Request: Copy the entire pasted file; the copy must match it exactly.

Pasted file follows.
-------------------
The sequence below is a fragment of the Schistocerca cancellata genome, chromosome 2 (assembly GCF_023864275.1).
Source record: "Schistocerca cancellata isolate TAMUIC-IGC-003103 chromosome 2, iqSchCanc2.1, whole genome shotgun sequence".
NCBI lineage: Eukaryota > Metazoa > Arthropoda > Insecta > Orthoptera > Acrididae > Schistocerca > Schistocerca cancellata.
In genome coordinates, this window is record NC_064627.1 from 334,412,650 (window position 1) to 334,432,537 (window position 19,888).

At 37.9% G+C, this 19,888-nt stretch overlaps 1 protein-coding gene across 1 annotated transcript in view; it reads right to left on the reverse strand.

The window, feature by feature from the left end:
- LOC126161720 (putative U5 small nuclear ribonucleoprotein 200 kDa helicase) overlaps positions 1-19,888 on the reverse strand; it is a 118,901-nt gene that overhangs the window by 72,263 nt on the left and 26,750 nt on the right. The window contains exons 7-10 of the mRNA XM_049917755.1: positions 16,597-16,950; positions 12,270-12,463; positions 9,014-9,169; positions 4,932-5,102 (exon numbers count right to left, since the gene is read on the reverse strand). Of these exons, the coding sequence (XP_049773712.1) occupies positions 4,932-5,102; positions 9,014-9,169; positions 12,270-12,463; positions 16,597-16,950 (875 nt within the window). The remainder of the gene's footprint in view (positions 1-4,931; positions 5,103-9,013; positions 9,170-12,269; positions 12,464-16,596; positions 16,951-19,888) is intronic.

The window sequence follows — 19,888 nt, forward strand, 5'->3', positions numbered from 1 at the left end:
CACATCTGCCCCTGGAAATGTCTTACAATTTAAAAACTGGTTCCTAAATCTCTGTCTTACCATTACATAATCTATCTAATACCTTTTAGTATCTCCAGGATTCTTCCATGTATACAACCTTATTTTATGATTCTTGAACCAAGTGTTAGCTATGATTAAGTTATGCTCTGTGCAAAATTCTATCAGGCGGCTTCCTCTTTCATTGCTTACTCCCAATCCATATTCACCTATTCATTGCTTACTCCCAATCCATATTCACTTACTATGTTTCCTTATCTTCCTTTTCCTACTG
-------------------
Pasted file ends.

The sequence below is a fragment of the Schistocerca cancellata genome, chromosome 2 (assembly GCF_023864275.1).
Source record: "Schistocerca cancellata isolate TAMUIC-IGC-003103 chromosome 2, iqSchCanc2.1, whole genome shotgun sequence".
NCBI lineage: Eukaryota > Metazoa > Arthropoda > Insecta > Orthoptera > Acrididae > Schistocerca > Schistocerca cancellata.
In genome coordinates, this window is record NC_064627.1 from 334,412,650 (window position 1) to 334,432,537 (window position 19,888).

At 37.9% G+C, this 19,888-nt stretch overlaps 1 protein-coding gene across 1 annotated transcript in view; it reads right to left on the reverse strand.

The window, feature by feature from the left end:
- LOC126161720 (putative U5 small nuclear ribonucleoprotein 200 kDa helicase) overlaps positions 1-19,888 on the reverse strand; it is a 118,901-nt gene that overhangs the window by 72,263 nt on the left and 26,750 nt on the right. The window contains exons 7-10 of the mRNA XM_049917755.1: positions 16,597-16,950; positions 12,270-12,463; positions 9,014-9,169; positions 4,932-5,102 (exon numbers count right to left, since the gene is read on the reverse strand). Of these exons, the coding sequence (XP_049773712.1) occupies positions 4,932-5,102; positions 9,014-9,169; positions 12,270-12,463; positions 16,597-16,950 (875 nt within the window). The remainder of the gene's footprint in view (positions 1-4,931; positions 5,103-9,013; positions 9,170-12,269; positions 12,464-16,596; positions 16,951-19,888) is intronic.

The window sequence follows — 19,888 nt, forward strand, 5'->3', positions numbered from 1 at the left end:
CACATCTGCCCCTGGAAATGTCTTACAATTTAAAAACTGGTTCCTAAATCTCTGTCTTACCATTACATAATCTATCTAATACCTTTTAGTATCTCCAGGATTCTTCCATGTATACAACCTTATTTTATGATTCTTGAACCAAGTGTTAGCTATGATTAAGTTATGCTCTGTGCAAAATTCTATCAGGCGGCTTCCTCTTTCATTGCTTACTCCCAATCCATATTCACCTATTCATTGCTTACTCCCAATCCATATTCACTTACTATGTTTCCTTATCTTCCTTTTCCTACTG